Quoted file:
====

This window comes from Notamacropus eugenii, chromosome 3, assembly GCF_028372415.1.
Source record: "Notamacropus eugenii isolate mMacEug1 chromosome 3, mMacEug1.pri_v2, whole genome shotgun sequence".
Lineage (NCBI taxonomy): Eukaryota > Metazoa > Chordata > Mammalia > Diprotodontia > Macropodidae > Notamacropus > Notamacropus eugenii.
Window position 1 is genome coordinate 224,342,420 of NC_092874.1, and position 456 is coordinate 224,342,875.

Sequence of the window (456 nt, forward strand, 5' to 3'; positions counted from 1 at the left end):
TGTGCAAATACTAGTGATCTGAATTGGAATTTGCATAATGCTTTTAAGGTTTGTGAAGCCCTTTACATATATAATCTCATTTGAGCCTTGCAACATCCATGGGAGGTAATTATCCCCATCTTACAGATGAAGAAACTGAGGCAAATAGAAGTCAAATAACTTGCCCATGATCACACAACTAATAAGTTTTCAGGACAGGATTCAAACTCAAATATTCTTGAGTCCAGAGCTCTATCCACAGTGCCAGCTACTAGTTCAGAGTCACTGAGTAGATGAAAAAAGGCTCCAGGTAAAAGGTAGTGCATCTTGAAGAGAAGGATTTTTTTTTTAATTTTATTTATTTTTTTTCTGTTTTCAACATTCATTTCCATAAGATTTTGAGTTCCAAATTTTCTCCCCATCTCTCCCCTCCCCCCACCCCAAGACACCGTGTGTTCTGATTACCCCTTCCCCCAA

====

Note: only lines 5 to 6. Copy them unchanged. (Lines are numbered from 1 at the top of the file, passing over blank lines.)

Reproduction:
Sequence of the window (456 nt, forward strand, 5' to 3'; positions counted from 1 at the left end):
TGTGCAAATACTAGTGATCTGAATTGGAATTTGCATAATGCTTTTAAGGTTTGTGAAGCCCTTTACATATATAATCTCATTTGAGCCTTGCAACATCCATGGGAGGTAATTATCCCCATCTTACAGATGAAGAAACTGAGGCAAATAGAAGTCAAATAACTTGCCCATGATCACACAACTAATAAGTTTTCAGGACAGGATTCAAACTCAAATATTCTTGAGTCCAGAGCTCTATCCACAGTGCCAGCTACTAGTTCAGAGTCACTGAGTAGATGAAAAAAGGCTCCAGGTAAAAGGTAGTGCATCTTGAAGAGAAGGATTTTTTTTTTAATTTTATTTATTTTTTTTCTGTTTTCAACATTCATTTCCATAAGATTTTGAGTTCCAAATTTTCTCCCCATCTCTCCCCTCCCCCCACCCCAAGACACCGTGTGTTCTGATTACCCCTTCCCCCAA